Monster Election Campaign Divides States of America
    By Enrico Uva | November 1st 2012 07:20 AM | 7 comments | Print | E-mail | Track Comments
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    I majored in chemistry, worked briefly in the food industry and at Fisheries and Oceans. I then obtained a degree in education. Since then I have...

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    Overextended, uncivil in spirit and costly, elections in both the United States and Canada are ironically becoming insulting to both democracy and thought.

    The 2011 Canadian election cost about $300-million - up from $198-million in 2000. Per capita, that amounts to about $9. This year's American elections will cost an estimated 5.8 billion dollars or $18 per capita. And while Canadians have been flabbergasted by 50% election-cost inflation over a little more than a decade, the rate of increase south of the border has been a whopping 80%.

    On a per capita basis it sounds like a trivial amount, but if the election costs could be cut in half, you could hire an extra 8000 nurses with that money and keep paying their salaries for as long as you have discounted elections.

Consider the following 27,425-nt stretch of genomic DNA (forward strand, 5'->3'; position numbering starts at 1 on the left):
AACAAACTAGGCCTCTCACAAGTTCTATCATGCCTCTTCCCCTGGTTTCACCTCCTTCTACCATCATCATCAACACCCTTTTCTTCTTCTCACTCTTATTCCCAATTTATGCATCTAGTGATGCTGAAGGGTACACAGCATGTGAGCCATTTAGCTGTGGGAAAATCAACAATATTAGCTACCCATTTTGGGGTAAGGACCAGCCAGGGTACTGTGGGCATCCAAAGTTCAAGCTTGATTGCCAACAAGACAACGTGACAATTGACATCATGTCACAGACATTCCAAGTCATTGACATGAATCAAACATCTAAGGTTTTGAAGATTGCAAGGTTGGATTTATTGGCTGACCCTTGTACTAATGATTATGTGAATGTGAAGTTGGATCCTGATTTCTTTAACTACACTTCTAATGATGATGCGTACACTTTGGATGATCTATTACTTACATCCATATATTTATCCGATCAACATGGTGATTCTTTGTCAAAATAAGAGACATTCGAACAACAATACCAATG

Numbers aside, the damaging tone and theatrics of American elections was the topic of the editorial commentary on our national(CBC) news last night. I will let the eloquent Rex Murphy conclude this blog with thoughts I strongly agree with:
    If you support Obama – you’re for all that is progressive, open-minded and modern. You’re a cosmopolitan savant. If you support Romney you’re a patriot, helping to save American from blundering into socialism and bankruptcy. These are not points to be argued – they are declarations of identity – they are battle cries. Political parties in the US resemble huge clans insisting on utter fealty.
    Because the system is calcified – there is only a sprinkling of people who are not in the corral of either party. In other words a splinter of the electorate is the pivot on which all politics must turn. Presidential campaigns are – inverted pyramids – not the most democratic design.